Panentheism, finding God in everyone and everywhere (IX)

This is the ninth in a set of reactions to “How I found God in Everyone and Everywhere”, a collection of essays edited by Andrew Davies and Philip Clayton, for which there is currently the “Cosmic Campfire” book group, a crossover between Homebrewed Christianity and the Liturgists, studying the book over the next few weeks. If you haven’t yet read my first post, you should probably read that first!

(Those who are wondering where my seventh and eighth reactions are; please be patient. The book study had an interview with Matthew Fox, the author of the ninth essay, this week, so it’s convenient for me to write this while that is still fresh).

Fox is a former Catholic priest, now an Episcopal one. My first acquaintance with his writing was his book “The Coming of the Cosmic Christ”, which I admit I wasn’t thrilled by, largely because what I wanted to read at the time was something very concrete, and his writing was extremely figurative. However, his essay here is a different matter – not entirely, because he still has a liking for the figurative. He opens, for instance, with a figure of a fish swimming in the sea, in which the fish is in the sea and (to some extent) the sea in the fish, coupled with the idea of “in whom we live and move and have our being” as being like a field, presumably as in physics. The slight difference in the concepts makes me feel a little as if I’ve picked up the wrong pair of spectacles, a slight blurriness – but that isn’t necessarily a bad thing. I would have like him to extend the figure of the ocean to mention the sense of oneness which some people refer to as “oceanic”, though – but that requires identity with the ocean, and the fish remains discrete, even if lost in the immensity of the whole.

From my perspective, he is spot-on in quoting Bede Griffiths as saying that experience precedes concepts, that there is conflict between the letter and the spirit and that the rational mind imposes concepts and categories on a more universal truth. I love him saying “There is nothing heretical about being a panentheist. Indeed, it is heretical not to be one”, and his development through (inter alia) Dietrich Bonhoeffer’ suggestion that the God of the mystics is the only God the contemporary mind can grasp (as at 1945!) and a selection of mediaeval mystics, Eckhart and Aquinas to John Dominic Crossan’s provocative suggestion that all Christians must be panentheistic and only panentheists can be Christians!

I love him saying that, but then pause, because this is the kind of thing the newly-minted mystic Chris was saying in late adolescence, and before learning not only that moderating your language persuades people better than shock tactics most of the time, but also that a very high proportion of people seem to have no mystical consciousness at all and, even if they can be persuaded to put in the work, still don’t develop one after a lot of contemplative and other work. I read him suggesting “a theistic imaging of God is essentially adolescent, for it is based on an egoistic mindset, a zeroing in on how we are separate from God” and smile wryly, because I see adolescent zeal in his pushing things to that point.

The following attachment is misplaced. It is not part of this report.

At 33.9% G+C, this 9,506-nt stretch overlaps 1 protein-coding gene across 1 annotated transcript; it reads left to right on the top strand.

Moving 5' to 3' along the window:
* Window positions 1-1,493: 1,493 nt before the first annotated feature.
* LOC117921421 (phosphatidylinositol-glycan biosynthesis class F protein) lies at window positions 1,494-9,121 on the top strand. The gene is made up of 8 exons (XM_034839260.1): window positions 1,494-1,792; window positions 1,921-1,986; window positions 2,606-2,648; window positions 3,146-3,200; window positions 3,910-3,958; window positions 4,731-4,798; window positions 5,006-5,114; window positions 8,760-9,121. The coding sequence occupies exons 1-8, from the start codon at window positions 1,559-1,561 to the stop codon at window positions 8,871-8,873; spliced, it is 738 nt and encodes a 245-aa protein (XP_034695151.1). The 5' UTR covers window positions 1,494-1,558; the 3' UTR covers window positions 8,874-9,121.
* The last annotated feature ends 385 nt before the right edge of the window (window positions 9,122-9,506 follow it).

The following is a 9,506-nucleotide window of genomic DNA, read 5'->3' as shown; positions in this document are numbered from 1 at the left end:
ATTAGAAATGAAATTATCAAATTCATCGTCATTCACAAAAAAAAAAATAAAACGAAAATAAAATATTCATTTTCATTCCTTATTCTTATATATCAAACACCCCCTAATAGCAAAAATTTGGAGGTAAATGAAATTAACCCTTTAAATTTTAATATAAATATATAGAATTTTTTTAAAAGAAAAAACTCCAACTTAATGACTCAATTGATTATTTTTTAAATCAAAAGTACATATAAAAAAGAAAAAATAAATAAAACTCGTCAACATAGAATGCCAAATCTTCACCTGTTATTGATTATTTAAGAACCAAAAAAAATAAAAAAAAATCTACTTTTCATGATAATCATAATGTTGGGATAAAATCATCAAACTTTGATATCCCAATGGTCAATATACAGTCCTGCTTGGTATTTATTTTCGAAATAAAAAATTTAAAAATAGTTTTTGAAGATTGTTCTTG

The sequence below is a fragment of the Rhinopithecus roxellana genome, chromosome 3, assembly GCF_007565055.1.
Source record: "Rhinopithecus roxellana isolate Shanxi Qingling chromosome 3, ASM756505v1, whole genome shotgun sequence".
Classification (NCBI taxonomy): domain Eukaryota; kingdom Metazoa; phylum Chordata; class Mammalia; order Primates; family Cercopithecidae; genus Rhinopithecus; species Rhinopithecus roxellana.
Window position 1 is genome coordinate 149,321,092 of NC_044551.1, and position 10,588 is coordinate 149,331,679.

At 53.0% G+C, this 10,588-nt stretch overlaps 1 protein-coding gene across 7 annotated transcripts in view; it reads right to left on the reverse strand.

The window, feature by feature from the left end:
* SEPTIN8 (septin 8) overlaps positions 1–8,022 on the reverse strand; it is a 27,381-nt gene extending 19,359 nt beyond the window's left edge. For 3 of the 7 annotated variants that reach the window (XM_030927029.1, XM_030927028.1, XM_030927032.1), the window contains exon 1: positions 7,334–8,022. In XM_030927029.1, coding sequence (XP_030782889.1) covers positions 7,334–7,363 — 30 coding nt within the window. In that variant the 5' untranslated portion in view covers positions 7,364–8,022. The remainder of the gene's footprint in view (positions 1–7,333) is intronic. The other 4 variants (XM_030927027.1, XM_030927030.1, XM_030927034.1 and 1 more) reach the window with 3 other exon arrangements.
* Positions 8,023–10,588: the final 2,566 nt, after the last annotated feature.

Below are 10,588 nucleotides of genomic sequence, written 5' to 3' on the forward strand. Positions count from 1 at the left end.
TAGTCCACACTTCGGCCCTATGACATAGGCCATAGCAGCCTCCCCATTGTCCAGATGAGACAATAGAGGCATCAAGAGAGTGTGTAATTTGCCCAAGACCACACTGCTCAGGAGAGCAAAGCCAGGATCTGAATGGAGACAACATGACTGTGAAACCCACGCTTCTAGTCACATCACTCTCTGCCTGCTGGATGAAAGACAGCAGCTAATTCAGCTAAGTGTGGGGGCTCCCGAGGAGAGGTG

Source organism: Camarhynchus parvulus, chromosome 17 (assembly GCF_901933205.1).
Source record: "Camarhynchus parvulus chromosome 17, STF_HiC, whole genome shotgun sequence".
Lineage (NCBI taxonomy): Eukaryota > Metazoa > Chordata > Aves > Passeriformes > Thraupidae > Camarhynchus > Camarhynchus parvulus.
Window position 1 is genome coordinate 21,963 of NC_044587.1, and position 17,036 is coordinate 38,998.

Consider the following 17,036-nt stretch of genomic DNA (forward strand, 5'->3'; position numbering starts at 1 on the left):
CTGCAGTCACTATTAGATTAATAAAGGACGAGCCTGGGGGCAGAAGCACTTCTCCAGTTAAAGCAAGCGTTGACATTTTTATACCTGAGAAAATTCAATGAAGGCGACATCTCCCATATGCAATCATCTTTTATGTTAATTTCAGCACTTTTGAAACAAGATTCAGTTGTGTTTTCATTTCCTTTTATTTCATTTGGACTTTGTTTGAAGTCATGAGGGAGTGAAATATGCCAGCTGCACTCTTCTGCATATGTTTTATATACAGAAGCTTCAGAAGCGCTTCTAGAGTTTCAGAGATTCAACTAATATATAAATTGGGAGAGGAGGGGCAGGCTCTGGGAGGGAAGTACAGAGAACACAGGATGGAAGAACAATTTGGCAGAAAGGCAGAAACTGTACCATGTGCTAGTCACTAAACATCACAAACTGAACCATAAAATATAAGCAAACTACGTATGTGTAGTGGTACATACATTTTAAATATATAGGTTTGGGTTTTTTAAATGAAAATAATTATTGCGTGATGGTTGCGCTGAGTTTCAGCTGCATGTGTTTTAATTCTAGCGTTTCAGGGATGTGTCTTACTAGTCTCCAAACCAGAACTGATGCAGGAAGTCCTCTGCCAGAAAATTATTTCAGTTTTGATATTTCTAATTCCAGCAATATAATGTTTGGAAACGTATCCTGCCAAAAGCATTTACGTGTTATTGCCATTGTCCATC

However, we are 50 years on from those days; as I noted in my sixth response, a quite remarkable percentage of people are now saying they have had some kind of mystical experience (50 years ago it was one in a thousand or so), and I am beginning to suspect that just maybe we may be entering a world in which it’s actually practical for most, or even all, Christians to be mystics. Or, indeed, all humanity. I have an evangelistic streak in me, not just because I’ve taken on board the Great Commission, but because experience has shown be a better way to be in the world and I’d like everyone to have the benefit of that – but it’s towards mysticism, not so much towards Christianity as such, although that is the tradition I mostly inhabit.

Not so much apparent from Fox’s essay, but something which came out more in his interview with Mike Morrell, was the fact that over the years he seems to have quite a decent track record of forming mystics and communities revolving round mystical consciousness. I take my hat off to him; that is something I was unable to do in the 1970s, but clearly he (as he’s a little older than me) did have that capability even then. The more people we have who are ready, willing and able to do this, the better!

One other thing I note before closing; he gives a very good account of Paul as a Christ-mystic, which he describes as a Christological panentheism, drawing on Crossan. One of my own stumbling blocks in approaching Christian scripture seriously was the feeling (which Fox echoes earlier in his essay) that much of scripture and almost all of theology was based on non-mystics misinterpreting what mystics said; that was my initial approach to Paul, who, after all, probably ranks as the first Christian theologian. Paul does, however, make far more sense to me if I see him as a mystic, substituting Christ where I would more naturally think “God”. So, for that matter, does the author of the Fourth Gospel…


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